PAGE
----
Fertilization - Pre-Embryonic Development
Ovulation generally takes place between 9th to 14th day after the end of last menstrual period. Fertilization of oocyte initiates development and should take place within about 24 hours after ovulation; or else the oocyte degenerates. The female reproductive tract plays a very active role in the fertilization process. Newly ejaculated mammalian sperms are not able to undergo acrosomal reaction unless they reside in the female reproductive tract for some time. This need is known as capacitation. During this process the sperm membrane cholesterol is thought to be reduced like some of it is taken up by albumin molecules present in the female reproductive tract. With no these changes in the membrane the acrosomal reaction cannot occur. Except for this, there are coating factors or inhibitors that are to be removed that would otherwise prevent fertilization.
To reach the ovum the sperm has to move upwards by the uterus aided by its tail as well as the secretions of the cervix which contains a protein mucin. This forms threadlike highways all along which the sperm travels. While the sperm reaches the ovum (secondary oocyte) it invades the follicular cells. An enzyme hyaluronidase is released from the acrosome of the sperm head. This enzyme take out the extracellular matrix and disperses the corona radiata cells. Another enzyme acrosin digests a path for the sperm through the zona pellucida. In the acrosome of the sperm this trypsin like enzyme is inactive and requires to be activated by a glycoprotein in the female reproductive tract. Once a sperm passes by the zona pellucida, this covering becomes impenetrable by other sperms. This is termed as the zona reaction. The structure of the membrane changes and lysosomal enzymes are released from the secondary oocyte which prevents other sperms from attaching to the membrane. Usually only one sperm enters the ovum. Two sperms may take part in fertilization under an abnormal process known as dispermy. The resulting embryo consists of 69 chromosomes and may appear normal, but it is always aborted. Occasionally a triploid infant may be born but it dies shortly.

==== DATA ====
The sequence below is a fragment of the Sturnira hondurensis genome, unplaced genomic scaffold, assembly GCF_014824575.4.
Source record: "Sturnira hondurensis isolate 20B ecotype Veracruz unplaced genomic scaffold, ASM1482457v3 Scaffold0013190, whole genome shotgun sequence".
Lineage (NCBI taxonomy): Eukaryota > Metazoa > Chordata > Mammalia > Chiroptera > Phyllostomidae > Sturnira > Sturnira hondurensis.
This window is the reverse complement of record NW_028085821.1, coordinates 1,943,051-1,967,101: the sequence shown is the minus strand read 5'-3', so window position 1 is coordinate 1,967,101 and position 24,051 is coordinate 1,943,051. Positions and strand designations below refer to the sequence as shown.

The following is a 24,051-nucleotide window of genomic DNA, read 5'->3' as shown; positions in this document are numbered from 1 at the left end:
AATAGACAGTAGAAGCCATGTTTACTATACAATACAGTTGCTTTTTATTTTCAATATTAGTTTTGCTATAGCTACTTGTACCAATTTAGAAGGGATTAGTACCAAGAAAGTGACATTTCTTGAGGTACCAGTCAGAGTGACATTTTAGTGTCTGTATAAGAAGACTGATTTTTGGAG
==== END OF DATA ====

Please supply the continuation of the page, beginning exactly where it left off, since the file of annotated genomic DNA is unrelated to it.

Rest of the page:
Thus polyspermy does not generate viable embryos. As the sperm head enters the egg it loses its tail. The secondary oocyte completes its second meiotic division making a mature ovum and a second polar body. The nuclei of the sperm and ovum fuse to form the zygote completing the process of fertilization. The offspring's sex is ascertained at fertilization by the type of sperm that enters the ovum. You would recall that all female gametes bear X chromosome while the male gametes may bear either the X or the Y chromosome. If the ovum is fertilized by a sperm bearing X chromosome it will develop into a female; and into a male child if it is fertilized by a chromosome bearing the Y chromosome. Which type of sperm may fertilize the ovum de ends entirely on chance. Therefore, whether the offspring will be a boy or a girl is the genetic responsibility of the father rather than of the mother.